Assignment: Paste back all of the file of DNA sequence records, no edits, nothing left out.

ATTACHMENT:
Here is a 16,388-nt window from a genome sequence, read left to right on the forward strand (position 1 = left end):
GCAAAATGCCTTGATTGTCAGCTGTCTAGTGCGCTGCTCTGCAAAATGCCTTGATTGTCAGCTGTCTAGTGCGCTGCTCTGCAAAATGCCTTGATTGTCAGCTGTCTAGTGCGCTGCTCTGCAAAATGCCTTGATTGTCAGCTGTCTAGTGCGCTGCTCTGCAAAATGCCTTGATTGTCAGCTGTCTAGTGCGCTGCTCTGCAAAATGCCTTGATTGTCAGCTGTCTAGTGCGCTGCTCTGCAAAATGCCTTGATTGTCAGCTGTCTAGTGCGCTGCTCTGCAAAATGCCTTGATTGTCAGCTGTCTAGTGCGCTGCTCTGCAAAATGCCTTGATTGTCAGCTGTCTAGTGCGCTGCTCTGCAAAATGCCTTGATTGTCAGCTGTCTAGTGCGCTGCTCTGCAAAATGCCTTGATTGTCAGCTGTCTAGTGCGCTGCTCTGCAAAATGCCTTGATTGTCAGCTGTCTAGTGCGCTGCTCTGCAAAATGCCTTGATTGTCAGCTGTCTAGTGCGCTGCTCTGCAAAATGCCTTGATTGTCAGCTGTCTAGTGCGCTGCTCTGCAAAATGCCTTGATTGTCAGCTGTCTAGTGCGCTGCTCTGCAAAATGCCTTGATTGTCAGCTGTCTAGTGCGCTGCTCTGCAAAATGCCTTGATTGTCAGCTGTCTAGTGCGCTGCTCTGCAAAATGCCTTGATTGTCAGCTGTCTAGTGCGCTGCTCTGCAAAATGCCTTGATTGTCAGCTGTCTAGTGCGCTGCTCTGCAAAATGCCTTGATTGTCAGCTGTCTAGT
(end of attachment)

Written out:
Here is a 16,388-nt window from a genome sequence, read left to right on the forward strand (position 1 = left end):
GCAAAATGCCTTGATTGTCAGCTGTCTAGTGCGCTGCTCTGCAAAATGCCTTGATTGTCAGCTGTCTAGTGCGCTGCTCTGCAAAATGCCTTGATTGTCAGCTGTCTAGTGCGCTGCTCTGCAAAATGCCTTGATTGTCAGCTGTCTAGTGCGCTGCTCTGCAAAATGCCTTGATTGTCAGCTGTCTAGTGCGCTGCTCTGCAAAATGCCTTGATTGTCAGCTGTCTAGTGCGCTGCTCTGCAAAATGCCTTGATTGTCAGCTGTCTAGTGCGCTGCTCTGCAAAATGCCTTGATTGTCAGCTGTCTAGTGCGCTGCTCTGCAAAATGCCTTGATTGTCAGCTGTCTAGTGCGCTGCTCTGCAAAATGCCTTGATTGTCAGCTGTCTAGTGCGCTGCTCTGCAAAATGCCTTGATTGTCAGCTGTCTAGTGCGCTGCTCTGCAAAATGCCTTGATTGTCAGCTGTCTAGTGCGCTGCTCTGCAAAATGCCTTGATTGTCAGCTGTCTAGTGCGCTGCTCTGCAAAATGCCTTGATTGTCAGCTGTCTAGTGCGCTGCTCTGCAAAATGCCTTGATTGTCAGCTGTCTAGTGCGCTGCTCTGCAAAATGCCTTGATTGTCAGCTGTCTAGTGCGCTGCTCTGCAAAATGCCTTGATTGTCAGCTGTCTAGTGCGCTGCTCTGCAAAATGCCTTGATTGTCAGCTGTCTAGTGCGCTGCTCTGCAAAATGCCTTGATTGTCAGCTGTCTAGTGCGCTGCTCTGCAAAATGCCTTGATTGTCAGCTGTCTAGT